The name of this particular type of rhyme likely dates back to a monk, Leonius, who is believed to be the author of Historia Sacra, a history of the Old Testament. It is written in verse with a central or leonine rhyme. Some have also suggested that another man, Leoninus of the twelfth century (who may or may not be the same person), could also be responsible for inventing this form.
Explore Leonine Rhyme
Leonine Rhyme Definition
After I went to the sea, I felt so much more free.
In this simple example, the word “sea” and the word “free” rhyme. There is a pause in the middle of the line, denoted by the comma. This is known as a caesura.
In earlier centuries, leonine rhymes were described derogatorily as “jangling verse.” A likely reference to the pattern of rhyme and how earlier scholars saw it as a poor progression from the classical poetic forms.
Famously, William Shakespeare used leonine rhymes in his plays when he was writing for characters he wanted to portray as outrageous or strange. The distinct transition between normal blank verse dialogue and the use of leonine rhymes creates a sharp contrast.
Examples of Leonine Rhymes in Poetry
The Owl and the Pussy Cat by Edward Lear
‘The Owl and the Pussy Cat’ is a wonderful poem written by famed nonsense poetry writer Edward Lear. It is certainly one of his most-commonly read pieces and is often enjoyed by young readers. Take a look at this first stanza and note any uses of leonine rhymes:
The Owl and the Pussy-cat went to sea
In a beautiful pea-green boat,
They took some honey, and plenty of money,
Wrapped up in a five-pound note.
The Owl looked up to the stars above,
And sang to a small guitar,
“O lovely Pussy! O Pussy, my love,
What a beautiful Pussy you are,
What a beautiful Pussy you are!”
In the third line, Lear writes, “They took some honey, and plenty of money.” Here, he uses a perfect example of leonine rhyme. The word “honey” falls right before the caesura and the word “money,” with which it rhymes, appears at the end of the poem. If readers continue on into the second stanza. There is another example. Lear writes:
O let us be married! Too long we have tarried
The words “married” and “tarried” create another great example of a leonine rhyme here.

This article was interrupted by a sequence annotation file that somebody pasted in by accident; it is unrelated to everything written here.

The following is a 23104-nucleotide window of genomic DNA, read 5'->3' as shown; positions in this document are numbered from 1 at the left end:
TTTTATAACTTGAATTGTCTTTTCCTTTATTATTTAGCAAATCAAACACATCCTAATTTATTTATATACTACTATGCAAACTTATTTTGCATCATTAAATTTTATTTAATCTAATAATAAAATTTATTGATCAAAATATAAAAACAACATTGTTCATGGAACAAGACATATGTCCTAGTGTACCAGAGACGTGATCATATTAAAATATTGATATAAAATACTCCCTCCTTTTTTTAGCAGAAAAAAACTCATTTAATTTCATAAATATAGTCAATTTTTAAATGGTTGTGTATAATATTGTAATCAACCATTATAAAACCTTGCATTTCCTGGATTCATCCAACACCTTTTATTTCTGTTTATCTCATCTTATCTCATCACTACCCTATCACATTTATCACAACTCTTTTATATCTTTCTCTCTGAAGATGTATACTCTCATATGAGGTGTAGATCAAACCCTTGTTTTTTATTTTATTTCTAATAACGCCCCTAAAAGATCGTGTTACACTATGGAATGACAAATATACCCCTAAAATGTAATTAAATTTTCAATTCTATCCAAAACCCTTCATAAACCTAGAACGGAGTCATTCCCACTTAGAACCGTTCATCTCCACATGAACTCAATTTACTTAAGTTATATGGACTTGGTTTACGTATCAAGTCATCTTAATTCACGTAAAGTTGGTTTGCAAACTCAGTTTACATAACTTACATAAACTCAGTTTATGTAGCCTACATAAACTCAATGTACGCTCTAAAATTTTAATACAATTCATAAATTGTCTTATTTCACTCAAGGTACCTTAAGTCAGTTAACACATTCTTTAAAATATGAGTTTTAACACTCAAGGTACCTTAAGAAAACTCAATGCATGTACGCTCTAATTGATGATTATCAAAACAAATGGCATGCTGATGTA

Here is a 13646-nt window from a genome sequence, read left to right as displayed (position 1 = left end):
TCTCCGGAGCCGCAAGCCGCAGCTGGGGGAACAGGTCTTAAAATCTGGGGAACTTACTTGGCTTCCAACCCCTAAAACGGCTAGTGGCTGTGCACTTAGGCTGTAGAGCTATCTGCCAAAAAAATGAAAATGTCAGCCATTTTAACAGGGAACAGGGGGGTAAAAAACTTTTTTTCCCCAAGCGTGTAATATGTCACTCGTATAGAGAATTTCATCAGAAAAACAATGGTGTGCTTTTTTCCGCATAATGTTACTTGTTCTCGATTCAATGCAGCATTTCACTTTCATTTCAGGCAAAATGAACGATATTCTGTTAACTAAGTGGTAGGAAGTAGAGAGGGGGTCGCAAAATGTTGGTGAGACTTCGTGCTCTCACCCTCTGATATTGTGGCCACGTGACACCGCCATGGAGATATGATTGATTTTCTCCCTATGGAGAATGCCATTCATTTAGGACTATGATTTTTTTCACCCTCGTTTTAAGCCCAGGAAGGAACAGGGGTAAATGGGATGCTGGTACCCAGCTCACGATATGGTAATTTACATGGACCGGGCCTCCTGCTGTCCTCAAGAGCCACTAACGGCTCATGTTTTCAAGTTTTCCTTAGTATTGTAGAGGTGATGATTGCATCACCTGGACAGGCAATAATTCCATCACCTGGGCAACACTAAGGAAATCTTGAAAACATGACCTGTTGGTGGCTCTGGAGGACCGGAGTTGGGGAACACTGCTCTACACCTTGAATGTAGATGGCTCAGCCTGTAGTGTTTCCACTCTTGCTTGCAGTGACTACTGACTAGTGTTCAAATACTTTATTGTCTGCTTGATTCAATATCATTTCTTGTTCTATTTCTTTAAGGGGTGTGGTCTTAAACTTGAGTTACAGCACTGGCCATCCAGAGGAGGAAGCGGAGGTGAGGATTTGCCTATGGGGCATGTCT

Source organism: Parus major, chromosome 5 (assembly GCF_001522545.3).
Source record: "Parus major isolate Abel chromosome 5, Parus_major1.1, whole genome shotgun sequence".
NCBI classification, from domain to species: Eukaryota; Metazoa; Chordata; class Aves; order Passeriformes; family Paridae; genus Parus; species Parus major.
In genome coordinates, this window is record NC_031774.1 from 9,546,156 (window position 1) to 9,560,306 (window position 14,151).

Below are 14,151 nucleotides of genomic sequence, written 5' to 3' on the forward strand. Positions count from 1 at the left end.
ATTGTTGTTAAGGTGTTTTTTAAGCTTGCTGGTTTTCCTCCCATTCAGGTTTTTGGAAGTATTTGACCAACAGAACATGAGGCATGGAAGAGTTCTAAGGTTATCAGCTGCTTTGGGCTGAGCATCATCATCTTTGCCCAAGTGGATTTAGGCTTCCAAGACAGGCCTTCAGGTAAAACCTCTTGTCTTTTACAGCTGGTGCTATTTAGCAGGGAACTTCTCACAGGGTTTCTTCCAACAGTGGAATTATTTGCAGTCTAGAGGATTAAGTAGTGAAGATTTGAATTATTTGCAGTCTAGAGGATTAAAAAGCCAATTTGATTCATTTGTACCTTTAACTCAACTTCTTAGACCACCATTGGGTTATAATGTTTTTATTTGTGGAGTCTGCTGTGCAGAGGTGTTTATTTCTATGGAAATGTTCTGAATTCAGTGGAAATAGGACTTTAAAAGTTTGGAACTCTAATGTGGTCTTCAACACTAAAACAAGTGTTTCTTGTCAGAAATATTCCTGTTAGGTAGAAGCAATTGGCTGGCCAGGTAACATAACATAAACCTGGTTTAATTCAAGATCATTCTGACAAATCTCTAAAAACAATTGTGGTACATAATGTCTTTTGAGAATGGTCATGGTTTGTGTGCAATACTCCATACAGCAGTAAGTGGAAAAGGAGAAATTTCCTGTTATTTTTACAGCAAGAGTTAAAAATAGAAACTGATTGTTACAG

Discover more Edward Lear poems.
‘The Raven’ is one of the best-known examples of this very particular type of rhyme. The opening lines of the poem are some of the most famous lines of verse in the English language. Take a look at them below and see where the author utilized a leonine rhyme:
Once upon a midnight dreary, while I pondered, weak and weary,
Over many a quaint and curious volume of forgotten lore—
While I nodded, nearly napping, suddenly there came a tapping,
As of some one gently rapping, rapping at my chamber door.
“’Tis some visitor,” I muttered, “tapping at my chamber door—
Only this and nothing more.”
Take a look at line one and the use of the words “dreary” and “weary.” “Dreary” falls before the caesura, the common location for the first word in a leonine rhyme, and the word “weary” comes at the end of the first line. Again, this conforms perfectly to the standard definition of what a leonine rhyme is.
The same type of pattern can also be observed in the third line with the words “napping” and “tapping.” Throughout this poem, Poe uses a great deal of repetition. Within the next few lines, he rhymes the words “tapping,” “rapping,” “rapping” again, “tapping” again, and more.
Explore more Edgar Allan Poe poems.
There are many different types of rhyme in poetry. But, some of the most important are end rhyme, half-rhyme, leonine rhyme, and internal rhyme. The first of these is most common and is likely what most readers imagine when they envision a poem with a rhyme scheme. Half-rhymes occur when a poet connects words through some similarities in sound, and an internal rhyme, of which a leonine rhyme is one example, occurs within lines rather than strictly at the end of them.
This is known as a leonine rhyme. It is a type of internal rhyme or that which occurs within lines rather than only at the end of them. The word in the middle of the line usually falls before a caesura or a natural pause in the line, denoted by punctuation or a pause in the meter.
An internal rhyme is a rhyme that occurs within a single line of verse. For example, rather than the words at the ends of lines rhyming, a poet might rhyme the second and fourth words of the same line.
While many poems do rhyme, it is certainly not a requirement that a poet utilizes a rhyme scheme in their text. Today, most contemporary poets write in free verse. This means that they compose poetry without using a rhyme scheme or a metrical pattern.
This pattern of rhyme is known as an alternate rhyme scheme. This is due to the fact that the poet alternates between one rhyming sound and another. They might begin, as this pattern suggests, with two different end sounds. But, as the lines progress, they might introduce a more complicated pattern.
Related Literary Terms
- Blank Verse: a kind of poetry that is written in unrhymed lines but with a regular metrical pattern.
- Hymn Stanza: uses a rhyme scheme of ABCB and alternates between iambic trimeter and iambic tetrameter.
- Onegin Stanza: or Pushkin sonnet, is a stanza form invented and popularized by Alexander Pushkin in his 1825-1832 novel, Eugene Onegin.
- Ottava Rima: is used to describe a particular type of stanza in poetry. It uses eight iambic lines and follows a rhyme scheme of ABABABCC.
- Broken Rhyme: an interesting type of rhyme that occurs when a poet cuts a word in half to create a rhyme.
- Closed Couplet: a pair of lines that are grammatically complete, or at least logically complete, on their own. They also usually rhyme.